browser. Here's a picture of what you are missing.</strong> 
    <img src="clockface.gif"> 
</applet> 

3.4.4 The Complete Applet Tag

We can now spell out the full-blown <APPLET> tag:

<applet 
    code = class name    --or
    object = serialized applet name 
    width = pixels wide 
    height = pixels high 
    [ codebase = location URL ] 
    [ archive = comma separated list of archives files ] 
    [ name = instance name ] 
    [ alt = alternate text ] 
    [ align = alignment style ] 
    [ vspace = vertical pad pixels ] 
    [ hspace = horizontal pad pixels ] 
> 
[ <param name = parameter name value = parameter value> ] 
[ <param name = parameter name value = parameter value> ] 
... 
[ HTML for non Java aware browsers ] 
</applet> 

Either the code attribute or the object attribute must be present to specify the applet to run. The code attribute specifies the applet's class file; you'll see this most frequently. The object attribute specifies a serialized (pickled) representation of an applet. When you use the object attribute to load an applet, the applet's init() method is not called. However, the serialized applet's start() method is called.

The width, height, align, vspace, and hspace attributes have the same meanings as those of the <IMG> tag and determine the preferred size, alignment, and padding, respectively. The width and height attributes are required.

The codebase attribute specifies the directory in which the applet's class file (or archive file) is located. If this attribute isn't present, the browser looks in the same directory as the HTML file. The archive attribute specifies a list of JAR or ZIP files in which the applet's class file is located. To put two or more files in the list, separate the filenames by commas; for example, the attribute below tells the browser to search three archives for the applet:

archive=Part1.jar,Part2.jar,Utilities.jar
The archive attribute must be present if you have packaged your applet in one of these archives. When searching for classes, a browser checks the files listed in the archives attribute before searching any other locations on the server.

The alt attribute specifies alternate text that is displayed by browsers that understand the <APPLET> tag and its attributes, but can't actually run applets. This attribute can also describe the applet, since in this case any alternate HTML between <APPLET> and </applet> is ignored.

The name attribute specifies an instance name for the executing applet. This is a name specified as a unique label for each copy of an applet on a particular HTML page. For example, if we include our clock twice on the same page (using two applet tags), we could give each instance a unique name to differentiate them:

<applet code=AnalogClock name="bigClock" width=300 height=300></applet> 
<applet code=AnalogClock name="smallClock" width=50 height=50></applet> 

Applets use instance names to recognize and communicate with other applets on the same page. We could, for instance, create a "clock setter" applet that knows how to set the time on an AnalogClock applet and pass it the instance name of a particular target clock on this page as a parameter. This might look something like:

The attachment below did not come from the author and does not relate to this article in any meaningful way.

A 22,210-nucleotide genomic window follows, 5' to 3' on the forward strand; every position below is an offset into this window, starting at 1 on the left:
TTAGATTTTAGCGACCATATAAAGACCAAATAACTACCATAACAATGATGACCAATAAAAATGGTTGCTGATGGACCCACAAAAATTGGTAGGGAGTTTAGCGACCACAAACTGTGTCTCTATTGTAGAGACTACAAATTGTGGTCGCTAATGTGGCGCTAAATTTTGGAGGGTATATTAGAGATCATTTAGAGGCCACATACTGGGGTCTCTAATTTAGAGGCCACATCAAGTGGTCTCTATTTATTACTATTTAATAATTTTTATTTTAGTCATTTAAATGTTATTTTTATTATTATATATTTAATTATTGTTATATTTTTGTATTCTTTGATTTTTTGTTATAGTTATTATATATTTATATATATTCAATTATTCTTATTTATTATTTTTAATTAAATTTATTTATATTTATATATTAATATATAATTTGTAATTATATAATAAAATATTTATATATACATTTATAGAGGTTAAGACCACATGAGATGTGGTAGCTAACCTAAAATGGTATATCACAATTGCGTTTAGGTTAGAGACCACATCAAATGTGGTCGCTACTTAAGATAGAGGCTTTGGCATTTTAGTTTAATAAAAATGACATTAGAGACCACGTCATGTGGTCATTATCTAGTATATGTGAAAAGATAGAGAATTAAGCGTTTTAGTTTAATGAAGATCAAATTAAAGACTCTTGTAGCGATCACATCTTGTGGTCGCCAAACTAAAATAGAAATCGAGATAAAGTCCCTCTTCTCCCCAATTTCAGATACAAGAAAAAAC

<applet code=ClockSetter> 
    <param name=clockToSet value="bigClock"> 
</applet> 

3.4.5 Loading Class Files

The code attribute of the <APPLET> tag should specify the name of an applet. This is either a simple class name, or a package path and class name. For now, let's look at simple class names; I'll discuss packages in a moment. By default, the Java run-time system looks for the class file in the same location as the HTML document that contains it. This location is known as the base URL for the document.

Consider an HTML document, clock.html, that contains our clock applet example:

<applet code=AnalogClock width=100 height=100></applet> 

Let's say we retrieve the document at the following URL:

http://www.time.ch/documents/clock.html

Java tries to retrieve the applet class file from the same base location:

http://www.time.ch/documents/AnalogClock.class

The codebase attribute of the <APPLET> tag can be used to specify an alternative base URL for the class file search. Let's say our HTML document now specifies codebase, as in the following example:

<applet 
    codebase=http://www.joes.ch/stuff/ 
    code=AnalogClock 
    width=100 
    height=100> 
</applet> 

Java now looks for the applet class file at:

http://www.joes.ch/stuff/AnalogClock.class

3.4.6 Packages

Packages are groups of Java classes. A package name is a little like an Internet hostname, in that they both use a hierarchical, dot-separated naming convention. A Java class file can be identified by its full name by prefixing the class name with the package name. We might therefore have a package called time for time-related Java classes, and perhaps a subordinate package called time.clock to hold classes related to one or more clock applications.

In addition to providing a naming scheme, packages can be used to locate classes stored at a particular location. Before a class file is retrieved from a server, its package-name component is translated by the client into a relative path name under the base URL of the document. The components of a class package name are simply turned into the components of a path name, just like with classes on your local system.